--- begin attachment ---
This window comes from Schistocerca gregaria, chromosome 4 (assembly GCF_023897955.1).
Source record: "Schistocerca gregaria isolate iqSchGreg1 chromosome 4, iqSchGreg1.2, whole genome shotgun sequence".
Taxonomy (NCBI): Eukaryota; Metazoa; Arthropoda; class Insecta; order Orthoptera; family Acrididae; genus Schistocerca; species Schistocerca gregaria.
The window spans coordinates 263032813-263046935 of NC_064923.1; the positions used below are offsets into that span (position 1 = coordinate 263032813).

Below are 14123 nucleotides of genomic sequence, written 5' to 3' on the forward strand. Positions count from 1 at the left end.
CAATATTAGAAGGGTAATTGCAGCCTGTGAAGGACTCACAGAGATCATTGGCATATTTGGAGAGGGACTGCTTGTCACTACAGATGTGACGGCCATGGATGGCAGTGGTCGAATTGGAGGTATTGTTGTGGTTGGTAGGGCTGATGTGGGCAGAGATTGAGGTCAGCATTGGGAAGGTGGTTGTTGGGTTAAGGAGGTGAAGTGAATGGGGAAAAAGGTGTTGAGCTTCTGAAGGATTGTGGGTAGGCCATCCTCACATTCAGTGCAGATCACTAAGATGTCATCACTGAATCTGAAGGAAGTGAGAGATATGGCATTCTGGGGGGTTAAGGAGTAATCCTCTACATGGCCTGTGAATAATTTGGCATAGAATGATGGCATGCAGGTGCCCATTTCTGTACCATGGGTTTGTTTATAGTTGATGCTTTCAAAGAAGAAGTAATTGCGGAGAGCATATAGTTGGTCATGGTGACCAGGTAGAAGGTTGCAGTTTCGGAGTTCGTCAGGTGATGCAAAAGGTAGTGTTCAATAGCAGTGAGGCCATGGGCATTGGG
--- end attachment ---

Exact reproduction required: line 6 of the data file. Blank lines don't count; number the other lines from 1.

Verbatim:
CAATATTAGAAGGGTAATTGCAGCCTGTGAAGGACTCACAGAGATCATTGGCATATTTGGAGAGGGACTGCTTGTCACTACAGATGTGACGGCCATGGATGGCAGTGGTCGAATTGGAGGTATTGTTGTGGTTGGTAGGGCTGATGTGGGCAGAGATTGAGGTCAGCATTGGGAAGGTGGTTGTTGGGTTAAGGAGGTGAAGTGAATGGGGAAAAAGGTGTTGAGCTTCTGAAGGATTGTGGGTAGGCCATCCTCACATTCAGTGCAGATCACTAAGATGTCATCACTGAATCTGAAGGAAGTGAGAGATATGGCATTCTGGGGGGTTAAGGAGTAATCCTCTACATGGCCTGTGAATAATTTGGCATAGAATGATGGCATGCAGGTGCCCATTTCTGTACCATGGGTTTGTTTATAGTTGATGCTTTCAAAGAAGAAGTAATTGCGGAGAGCATATAGTTGGTCATGGTGACCAGGTAGAAGGTTGCAGTTTCGGAGTTCGTCAGGTGATGCAAAAGGTAGTGTTCAATAGCAGTGAGGCCATGGGCATTGGG